Quality public schools are essential to the sustaining of liberty and of a prosperous economy. They hold out the promise of upward mobility to those in poverty, and thus are vital to social equality. Yet public schools in America, as is well known, are troubled, graduating many students who cannot participate effectively as citizens in a democratic republic nor contribute fruitfully to our 21st century “knowledge economy.”
The solutions to public school maladies are typically “top down”: state and federal agencies formulate new policies that are imposed on local school districts and supported with more money. While higher levels of government can do some good in public schools, recent history has shown that increased resources and shifting regulations have had little effect on public school maladies.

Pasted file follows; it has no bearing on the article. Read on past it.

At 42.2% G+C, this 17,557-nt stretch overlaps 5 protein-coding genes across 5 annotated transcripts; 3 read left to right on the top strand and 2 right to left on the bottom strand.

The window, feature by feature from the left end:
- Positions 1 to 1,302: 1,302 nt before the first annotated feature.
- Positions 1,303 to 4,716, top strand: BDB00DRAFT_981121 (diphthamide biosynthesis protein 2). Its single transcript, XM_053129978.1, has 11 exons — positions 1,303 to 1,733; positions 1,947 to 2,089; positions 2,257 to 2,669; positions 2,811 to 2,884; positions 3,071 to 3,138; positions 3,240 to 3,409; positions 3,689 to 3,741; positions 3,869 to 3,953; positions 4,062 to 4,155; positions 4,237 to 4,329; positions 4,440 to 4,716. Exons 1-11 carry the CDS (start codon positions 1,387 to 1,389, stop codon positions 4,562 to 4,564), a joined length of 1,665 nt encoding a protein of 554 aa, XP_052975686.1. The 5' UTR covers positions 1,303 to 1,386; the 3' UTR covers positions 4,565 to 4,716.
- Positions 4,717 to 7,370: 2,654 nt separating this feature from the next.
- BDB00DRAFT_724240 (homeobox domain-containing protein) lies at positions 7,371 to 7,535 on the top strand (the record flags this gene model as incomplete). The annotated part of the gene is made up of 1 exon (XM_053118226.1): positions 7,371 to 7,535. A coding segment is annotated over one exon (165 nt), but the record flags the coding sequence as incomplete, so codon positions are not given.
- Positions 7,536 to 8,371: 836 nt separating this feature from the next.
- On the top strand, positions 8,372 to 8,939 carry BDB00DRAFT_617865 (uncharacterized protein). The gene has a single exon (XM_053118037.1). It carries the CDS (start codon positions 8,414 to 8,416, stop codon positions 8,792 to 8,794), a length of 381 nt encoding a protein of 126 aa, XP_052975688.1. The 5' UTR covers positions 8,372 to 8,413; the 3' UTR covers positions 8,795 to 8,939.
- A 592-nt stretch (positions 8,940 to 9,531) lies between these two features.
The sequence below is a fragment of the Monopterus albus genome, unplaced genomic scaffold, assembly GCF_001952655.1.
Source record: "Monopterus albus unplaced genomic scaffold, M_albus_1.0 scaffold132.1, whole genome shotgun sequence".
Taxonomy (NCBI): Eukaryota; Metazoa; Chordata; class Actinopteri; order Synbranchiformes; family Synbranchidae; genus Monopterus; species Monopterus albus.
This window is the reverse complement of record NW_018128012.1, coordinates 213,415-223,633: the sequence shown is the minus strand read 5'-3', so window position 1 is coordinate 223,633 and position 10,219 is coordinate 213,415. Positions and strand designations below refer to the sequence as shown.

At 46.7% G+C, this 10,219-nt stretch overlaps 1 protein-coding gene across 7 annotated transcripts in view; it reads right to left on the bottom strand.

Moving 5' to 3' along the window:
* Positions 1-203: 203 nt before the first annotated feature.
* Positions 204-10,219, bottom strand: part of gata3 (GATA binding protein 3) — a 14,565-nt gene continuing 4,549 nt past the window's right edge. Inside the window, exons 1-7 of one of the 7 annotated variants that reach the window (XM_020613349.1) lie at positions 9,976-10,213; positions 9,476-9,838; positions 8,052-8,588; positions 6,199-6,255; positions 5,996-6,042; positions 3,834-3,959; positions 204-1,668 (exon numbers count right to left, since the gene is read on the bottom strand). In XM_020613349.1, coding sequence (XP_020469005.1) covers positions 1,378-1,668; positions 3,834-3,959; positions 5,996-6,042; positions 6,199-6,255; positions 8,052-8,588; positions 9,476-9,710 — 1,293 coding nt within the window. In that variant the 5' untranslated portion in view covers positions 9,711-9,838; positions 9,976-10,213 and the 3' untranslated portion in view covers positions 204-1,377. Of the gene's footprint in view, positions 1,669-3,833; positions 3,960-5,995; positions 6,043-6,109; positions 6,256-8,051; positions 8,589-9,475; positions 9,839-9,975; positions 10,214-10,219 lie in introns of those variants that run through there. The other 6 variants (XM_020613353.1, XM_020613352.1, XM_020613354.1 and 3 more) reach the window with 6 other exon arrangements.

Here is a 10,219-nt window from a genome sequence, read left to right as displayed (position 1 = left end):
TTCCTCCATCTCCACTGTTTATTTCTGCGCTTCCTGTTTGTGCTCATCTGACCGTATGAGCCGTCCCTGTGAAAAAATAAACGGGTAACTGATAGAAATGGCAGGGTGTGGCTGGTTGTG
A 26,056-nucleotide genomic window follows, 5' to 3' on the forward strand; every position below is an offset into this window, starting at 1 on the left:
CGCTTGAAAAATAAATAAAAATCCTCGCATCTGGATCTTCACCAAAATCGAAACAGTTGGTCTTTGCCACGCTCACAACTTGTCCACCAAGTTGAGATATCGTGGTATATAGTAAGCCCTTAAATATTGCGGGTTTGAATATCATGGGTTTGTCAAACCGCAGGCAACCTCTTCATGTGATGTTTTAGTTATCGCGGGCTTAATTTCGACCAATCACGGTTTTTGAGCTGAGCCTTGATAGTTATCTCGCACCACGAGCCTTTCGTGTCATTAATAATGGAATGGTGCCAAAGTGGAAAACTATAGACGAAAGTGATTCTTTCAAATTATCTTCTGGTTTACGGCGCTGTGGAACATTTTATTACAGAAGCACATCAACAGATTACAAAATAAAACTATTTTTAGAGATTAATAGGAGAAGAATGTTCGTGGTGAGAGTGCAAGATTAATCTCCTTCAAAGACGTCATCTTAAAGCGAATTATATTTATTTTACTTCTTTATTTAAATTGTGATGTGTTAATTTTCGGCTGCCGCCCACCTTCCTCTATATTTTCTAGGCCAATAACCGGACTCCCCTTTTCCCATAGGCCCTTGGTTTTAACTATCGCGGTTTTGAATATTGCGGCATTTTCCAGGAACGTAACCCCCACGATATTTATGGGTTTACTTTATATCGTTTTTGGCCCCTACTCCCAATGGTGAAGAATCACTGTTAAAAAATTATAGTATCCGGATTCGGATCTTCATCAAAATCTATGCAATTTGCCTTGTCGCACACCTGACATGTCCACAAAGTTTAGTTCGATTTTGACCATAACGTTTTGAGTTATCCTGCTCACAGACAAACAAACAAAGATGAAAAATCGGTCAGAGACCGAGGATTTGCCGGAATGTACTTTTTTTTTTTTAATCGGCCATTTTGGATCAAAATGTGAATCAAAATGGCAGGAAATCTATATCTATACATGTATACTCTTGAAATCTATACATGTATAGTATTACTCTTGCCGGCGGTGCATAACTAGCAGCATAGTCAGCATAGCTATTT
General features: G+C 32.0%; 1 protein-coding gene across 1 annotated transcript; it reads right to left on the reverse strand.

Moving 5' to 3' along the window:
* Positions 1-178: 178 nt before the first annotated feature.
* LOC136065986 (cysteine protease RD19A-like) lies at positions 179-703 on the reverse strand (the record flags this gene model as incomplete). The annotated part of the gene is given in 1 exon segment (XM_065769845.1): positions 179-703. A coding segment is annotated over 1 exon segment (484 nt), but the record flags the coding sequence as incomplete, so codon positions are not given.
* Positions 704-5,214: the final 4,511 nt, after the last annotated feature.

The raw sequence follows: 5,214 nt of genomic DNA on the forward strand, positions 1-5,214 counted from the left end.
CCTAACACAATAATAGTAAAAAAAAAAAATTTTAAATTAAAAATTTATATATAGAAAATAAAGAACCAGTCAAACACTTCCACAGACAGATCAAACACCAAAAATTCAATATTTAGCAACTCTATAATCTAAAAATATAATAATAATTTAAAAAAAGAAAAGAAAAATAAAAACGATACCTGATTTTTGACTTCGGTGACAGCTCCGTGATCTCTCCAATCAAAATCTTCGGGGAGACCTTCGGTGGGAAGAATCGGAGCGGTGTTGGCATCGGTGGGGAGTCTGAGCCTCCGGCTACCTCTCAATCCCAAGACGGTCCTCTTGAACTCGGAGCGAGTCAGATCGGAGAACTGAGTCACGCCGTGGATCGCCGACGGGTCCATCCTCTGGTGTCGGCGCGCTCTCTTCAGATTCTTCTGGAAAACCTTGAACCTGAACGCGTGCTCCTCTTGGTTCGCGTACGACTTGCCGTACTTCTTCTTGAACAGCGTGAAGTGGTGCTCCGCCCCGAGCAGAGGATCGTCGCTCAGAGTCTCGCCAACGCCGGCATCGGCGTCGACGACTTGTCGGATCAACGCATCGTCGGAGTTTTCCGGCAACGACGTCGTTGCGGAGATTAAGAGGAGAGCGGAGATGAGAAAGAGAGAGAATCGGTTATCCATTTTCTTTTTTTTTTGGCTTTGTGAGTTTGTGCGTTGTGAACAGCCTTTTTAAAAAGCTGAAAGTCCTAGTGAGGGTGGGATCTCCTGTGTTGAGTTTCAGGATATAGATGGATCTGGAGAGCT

We believe the key to improving public schools is an engaged citizenry that:
1) Supports the school system actively and willingly (not just passively in tax dollars),
2) Expects high standards for both staff and students.
3) Demands transparency in results and spending.
4) Holds the system accountable for excellent results and stewardship of public money.
This “bottom up”, decentralized approach is how a democracy is supposed to function and will be more effective than “top down” solutions alone. The public schools are supposed to exist for the public good, which means that students’ (and their families’) long-term interests should always be the top priority of school administrators and teachers. Schools should provide children with the kind of education needed for human flourishing for a life-time. Our children deserve the highest quality education possible. Thus, having excellent, reliable public schools is fundamentally a matter of justice for children. The local community is in the best position to ensure that this happens.